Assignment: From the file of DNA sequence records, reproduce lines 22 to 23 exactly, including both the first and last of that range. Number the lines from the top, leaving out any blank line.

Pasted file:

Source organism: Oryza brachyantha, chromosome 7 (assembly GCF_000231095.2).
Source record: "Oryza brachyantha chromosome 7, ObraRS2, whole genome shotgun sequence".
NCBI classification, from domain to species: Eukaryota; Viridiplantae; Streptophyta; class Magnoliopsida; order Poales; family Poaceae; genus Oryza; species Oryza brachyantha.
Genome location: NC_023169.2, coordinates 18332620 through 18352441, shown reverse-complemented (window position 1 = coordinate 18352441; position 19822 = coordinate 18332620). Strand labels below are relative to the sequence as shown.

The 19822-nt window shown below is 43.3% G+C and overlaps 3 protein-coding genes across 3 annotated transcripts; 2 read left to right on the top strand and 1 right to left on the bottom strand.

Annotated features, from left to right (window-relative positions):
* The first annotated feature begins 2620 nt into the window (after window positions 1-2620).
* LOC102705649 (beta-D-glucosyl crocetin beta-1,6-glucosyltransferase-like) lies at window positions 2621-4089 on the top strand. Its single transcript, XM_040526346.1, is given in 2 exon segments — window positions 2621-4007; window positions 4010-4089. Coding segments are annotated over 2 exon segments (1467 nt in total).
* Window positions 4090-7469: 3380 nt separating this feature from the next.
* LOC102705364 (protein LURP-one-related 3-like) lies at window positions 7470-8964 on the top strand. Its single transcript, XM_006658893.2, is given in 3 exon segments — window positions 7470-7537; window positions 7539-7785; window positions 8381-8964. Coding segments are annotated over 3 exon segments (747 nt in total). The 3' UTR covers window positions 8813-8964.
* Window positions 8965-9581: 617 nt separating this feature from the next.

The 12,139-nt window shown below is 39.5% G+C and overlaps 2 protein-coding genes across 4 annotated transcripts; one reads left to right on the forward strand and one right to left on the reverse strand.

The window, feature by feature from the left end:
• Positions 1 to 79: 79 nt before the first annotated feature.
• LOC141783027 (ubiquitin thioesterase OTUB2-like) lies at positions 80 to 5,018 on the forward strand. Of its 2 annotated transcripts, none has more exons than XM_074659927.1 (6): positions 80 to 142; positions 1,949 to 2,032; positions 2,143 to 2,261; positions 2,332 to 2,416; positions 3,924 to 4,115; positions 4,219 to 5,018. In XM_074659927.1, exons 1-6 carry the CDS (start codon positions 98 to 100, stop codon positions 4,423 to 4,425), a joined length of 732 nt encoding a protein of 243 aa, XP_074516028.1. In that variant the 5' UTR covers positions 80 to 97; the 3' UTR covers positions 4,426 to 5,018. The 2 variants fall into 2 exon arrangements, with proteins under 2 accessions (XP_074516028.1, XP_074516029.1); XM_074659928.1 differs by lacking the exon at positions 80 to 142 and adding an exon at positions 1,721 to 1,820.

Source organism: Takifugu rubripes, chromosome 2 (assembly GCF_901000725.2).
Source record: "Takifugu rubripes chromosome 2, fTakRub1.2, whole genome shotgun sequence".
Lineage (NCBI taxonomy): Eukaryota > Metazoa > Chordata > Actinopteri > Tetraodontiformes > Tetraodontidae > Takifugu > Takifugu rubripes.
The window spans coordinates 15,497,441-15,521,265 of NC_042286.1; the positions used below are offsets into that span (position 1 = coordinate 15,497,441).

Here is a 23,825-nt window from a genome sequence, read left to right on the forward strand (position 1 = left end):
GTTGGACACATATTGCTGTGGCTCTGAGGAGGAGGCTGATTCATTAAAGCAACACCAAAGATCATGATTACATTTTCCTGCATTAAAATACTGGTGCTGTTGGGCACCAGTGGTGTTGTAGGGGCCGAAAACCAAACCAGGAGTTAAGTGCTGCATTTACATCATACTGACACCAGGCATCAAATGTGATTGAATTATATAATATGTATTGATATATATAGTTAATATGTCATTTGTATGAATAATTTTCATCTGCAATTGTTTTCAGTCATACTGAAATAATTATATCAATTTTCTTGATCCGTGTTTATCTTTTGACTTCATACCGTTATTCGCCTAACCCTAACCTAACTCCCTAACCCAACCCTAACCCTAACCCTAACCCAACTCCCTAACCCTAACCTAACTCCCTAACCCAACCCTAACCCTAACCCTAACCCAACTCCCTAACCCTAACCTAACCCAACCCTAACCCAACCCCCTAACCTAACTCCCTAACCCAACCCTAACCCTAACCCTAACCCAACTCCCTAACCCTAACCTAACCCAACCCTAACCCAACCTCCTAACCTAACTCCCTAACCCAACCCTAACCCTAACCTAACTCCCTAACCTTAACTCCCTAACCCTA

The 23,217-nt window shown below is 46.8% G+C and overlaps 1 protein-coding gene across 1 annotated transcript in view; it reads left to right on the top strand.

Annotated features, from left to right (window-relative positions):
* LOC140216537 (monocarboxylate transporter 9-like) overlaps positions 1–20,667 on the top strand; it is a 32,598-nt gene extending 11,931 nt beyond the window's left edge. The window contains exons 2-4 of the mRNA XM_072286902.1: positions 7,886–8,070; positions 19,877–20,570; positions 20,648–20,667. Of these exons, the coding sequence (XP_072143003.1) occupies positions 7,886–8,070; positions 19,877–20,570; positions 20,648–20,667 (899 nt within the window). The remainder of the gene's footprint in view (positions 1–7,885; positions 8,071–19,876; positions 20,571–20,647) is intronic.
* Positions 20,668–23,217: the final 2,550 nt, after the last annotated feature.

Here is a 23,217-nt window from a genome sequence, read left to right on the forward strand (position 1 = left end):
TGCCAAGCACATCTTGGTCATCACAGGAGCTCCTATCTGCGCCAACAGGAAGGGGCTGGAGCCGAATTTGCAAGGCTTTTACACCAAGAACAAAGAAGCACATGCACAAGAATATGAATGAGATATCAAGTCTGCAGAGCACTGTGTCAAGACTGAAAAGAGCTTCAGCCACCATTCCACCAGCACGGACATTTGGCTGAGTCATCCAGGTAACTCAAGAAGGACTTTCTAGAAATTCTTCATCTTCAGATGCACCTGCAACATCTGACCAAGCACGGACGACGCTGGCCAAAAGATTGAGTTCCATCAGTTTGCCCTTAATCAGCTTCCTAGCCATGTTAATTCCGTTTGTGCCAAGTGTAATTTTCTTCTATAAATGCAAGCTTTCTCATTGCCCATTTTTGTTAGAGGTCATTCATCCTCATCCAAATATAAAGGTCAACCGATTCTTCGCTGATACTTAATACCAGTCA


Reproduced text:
The 23,217-nt window shown below is 46.8% G+C and overlaps 1 protein-coding gene across 1 annotated transcript in view; it reads left to right on the top strand.

Annotated features, from left to right (window-relative positions):